The Combination, a Neighborhood Story Project book about the Lafitte
Lafitte is the funnest place I ever been. Play a card game -- pitty pat -- on one porch; get your hair done on this porch, got a frozen cup on the next porch. Everybody knows everybody. The popular kids come home and hang out with whoever -- it's not a fit-in thing.
"That's why I hate the stereotypes -- that project women are all loud and common and have a lot of children, that the men are all drug dealers and violent. I lived there and I saw most everybody working, even if it's some embarrassing job like McDonald's or Burger King. It's hard to make a dollar in New Orleans.
"In Texas, where we evacuated to, they had a huge library with all these books and a big fishbowl. At John Mac, our library had a hole in the ceiling, the books were torn up, and the magazines and books were outdated. What kind of inspiration is that? You don't have to tear down the bricks to improve the project. We need opportunity. There's no opportunity in this city.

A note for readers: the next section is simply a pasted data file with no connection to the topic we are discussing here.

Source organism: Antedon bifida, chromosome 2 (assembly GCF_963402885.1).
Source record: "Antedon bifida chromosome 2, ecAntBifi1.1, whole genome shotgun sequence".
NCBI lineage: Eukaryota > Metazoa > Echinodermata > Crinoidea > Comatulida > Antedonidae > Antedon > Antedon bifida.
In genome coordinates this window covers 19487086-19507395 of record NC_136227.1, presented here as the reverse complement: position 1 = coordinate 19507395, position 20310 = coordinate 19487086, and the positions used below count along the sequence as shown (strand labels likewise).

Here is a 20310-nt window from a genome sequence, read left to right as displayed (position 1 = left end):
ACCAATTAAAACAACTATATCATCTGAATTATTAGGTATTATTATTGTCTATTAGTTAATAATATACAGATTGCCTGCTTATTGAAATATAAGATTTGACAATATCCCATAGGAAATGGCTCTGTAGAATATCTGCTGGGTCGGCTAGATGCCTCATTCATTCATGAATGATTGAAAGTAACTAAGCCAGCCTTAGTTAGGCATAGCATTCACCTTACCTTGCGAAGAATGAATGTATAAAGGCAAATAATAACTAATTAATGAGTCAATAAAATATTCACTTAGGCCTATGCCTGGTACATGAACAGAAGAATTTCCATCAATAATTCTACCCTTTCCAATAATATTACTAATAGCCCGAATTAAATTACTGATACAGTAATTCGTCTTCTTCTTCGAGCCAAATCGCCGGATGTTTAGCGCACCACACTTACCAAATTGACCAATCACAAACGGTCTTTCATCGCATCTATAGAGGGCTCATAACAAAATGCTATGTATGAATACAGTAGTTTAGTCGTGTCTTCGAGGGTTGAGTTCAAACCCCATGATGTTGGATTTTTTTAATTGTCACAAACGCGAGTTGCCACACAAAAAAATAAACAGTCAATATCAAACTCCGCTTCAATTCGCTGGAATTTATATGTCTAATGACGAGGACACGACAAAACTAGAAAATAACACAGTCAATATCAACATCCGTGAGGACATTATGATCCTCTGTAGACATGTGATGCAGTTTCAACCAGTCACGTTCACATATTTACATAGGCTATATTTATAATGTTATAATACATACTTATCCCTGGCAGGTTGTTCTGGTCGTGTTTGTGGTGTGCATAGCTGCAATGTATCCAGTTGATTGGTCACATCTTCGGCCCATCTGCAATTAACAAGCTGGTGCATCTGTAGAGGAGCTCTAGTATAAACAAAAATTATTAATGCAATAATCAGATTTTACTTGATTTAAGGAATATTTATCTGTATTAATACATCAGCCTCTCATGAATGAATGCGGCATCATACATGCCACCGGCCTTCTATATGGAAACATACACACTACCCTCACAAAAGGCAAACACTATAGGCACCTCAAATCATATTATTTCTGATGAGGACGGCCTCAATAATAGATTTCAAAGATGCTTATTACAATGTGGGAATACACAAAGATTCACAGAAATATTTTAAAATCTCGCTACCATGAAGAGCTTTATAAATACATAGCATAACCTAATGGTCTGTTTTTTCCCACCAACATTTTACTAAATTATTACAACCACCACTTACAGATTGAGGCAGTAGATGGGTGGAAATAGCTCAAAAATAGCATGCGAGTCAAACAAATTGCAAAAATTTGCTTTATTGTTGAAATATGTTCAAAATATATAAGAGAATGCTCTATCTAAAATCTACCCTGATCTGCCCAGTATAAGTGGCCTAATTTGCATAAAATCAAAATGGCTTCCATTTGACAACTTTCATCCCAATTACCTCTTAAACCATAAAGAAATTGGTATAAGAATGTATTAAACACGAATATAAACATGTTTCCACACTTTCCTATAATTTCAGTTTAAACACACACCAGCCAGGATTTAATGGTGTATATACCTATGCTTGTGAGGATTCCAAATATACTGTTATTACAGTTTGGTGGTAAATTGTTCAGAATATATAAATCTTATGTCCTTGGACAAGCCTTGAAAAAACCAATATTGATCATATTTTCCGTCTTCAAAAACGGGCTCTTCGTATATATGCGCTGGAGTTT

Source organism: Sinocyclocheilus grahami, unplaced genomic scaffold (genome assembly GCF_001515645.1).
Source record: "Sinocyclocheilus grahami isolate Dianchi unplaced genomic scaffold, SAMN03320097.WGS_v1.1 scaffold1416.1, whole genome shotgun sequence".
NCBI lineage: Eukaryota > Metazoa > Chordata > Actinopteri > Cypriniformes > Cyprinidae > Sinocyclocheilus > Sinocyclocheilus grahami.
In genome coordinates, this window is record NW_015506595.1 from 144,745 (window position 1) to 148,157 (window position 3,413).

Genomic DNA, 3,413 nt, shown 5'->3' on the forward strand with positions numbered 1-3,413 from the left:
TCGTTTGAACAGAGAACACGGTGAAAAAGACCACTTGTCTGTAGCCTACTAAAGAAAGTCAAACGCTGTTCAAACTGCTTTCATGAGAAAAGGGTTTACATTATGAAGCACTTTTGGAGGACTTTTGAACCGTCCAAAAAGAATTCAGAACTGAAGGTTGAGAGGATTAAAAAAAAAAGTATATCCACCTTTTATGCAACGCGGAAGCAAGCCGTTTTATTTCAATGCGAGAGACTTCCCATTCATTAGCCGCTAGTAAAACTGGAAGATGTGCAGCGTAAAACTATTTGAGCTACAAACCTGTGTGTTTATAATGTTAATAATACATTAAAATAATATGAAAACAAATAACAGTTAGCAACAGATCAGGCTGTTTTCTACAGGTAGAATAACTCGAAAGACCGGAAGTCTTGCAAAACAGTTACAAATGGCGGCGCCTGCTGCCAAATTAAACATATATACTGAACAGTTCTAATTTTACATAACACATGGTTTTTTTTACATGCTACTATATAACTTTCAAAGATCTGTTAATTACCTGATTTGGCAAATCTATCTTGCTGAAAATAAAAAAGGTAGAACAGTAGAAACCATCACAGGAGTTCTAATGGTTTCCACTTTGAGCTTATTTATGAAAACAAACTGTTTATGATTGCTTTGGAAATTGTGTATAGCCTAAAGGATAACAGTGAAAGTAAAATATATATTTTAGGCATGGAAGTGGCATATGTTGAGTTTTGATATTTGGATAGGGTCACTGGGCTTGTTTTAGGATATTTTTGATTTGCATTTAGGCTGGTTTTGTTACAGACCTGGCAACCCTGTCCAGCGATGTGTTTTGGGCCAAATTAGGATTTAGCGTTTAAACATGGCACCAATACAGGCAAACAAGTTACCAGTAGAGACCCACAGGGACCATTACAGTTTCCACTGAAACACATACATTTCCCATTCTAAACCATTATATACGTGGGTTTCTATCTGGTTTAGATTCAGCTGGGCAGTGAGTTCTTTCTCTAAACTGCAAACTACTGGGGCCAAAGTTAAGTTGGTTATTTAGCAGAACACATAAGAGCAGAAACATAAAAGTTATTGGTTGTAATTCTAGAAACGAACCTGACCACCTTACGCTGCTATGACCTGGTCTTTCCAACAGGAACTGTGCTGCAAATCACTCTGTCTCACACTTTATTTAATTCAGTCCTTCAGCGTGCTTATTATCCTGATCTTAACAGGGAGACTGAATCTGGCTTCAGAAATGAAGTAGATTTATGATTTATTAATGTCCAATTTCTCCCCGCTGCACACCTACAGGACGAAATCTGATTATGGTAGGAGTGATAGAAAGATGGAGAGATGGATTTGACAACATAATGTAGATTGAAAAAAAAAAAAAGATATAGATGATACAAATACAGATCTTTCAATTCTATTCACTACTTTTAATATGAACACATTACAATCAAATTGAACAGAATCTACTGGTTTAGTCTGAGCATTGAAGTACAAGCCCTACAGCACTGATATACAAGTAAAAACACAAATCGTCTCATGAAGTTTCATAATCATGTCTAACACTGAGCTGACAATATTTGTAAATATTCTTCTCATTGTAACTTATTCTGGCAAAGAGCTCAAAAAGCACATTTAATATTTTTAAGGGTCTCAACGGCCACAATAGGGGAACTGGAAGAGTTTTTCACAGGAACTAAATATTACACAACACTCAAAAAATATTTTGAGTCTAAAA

"I always saw the nice Benzes pull in, drive around. If they ask where to get drugs, most people just point to the driveway. You can't tell people what to do. But they're stealing people's hopes and dreams. It's wrong. I know -- I've been in the house with no bed cover, no school supplies. And my mama's on drugs, no daddy's around that I can ask.
"If you would've told my neighbors they couldn't return after Katrina, they wouldn't ever left. They would have sat there with the water instead of sitting around in Texas and Phoenix and Florida and Arkansas." -- Reckdahl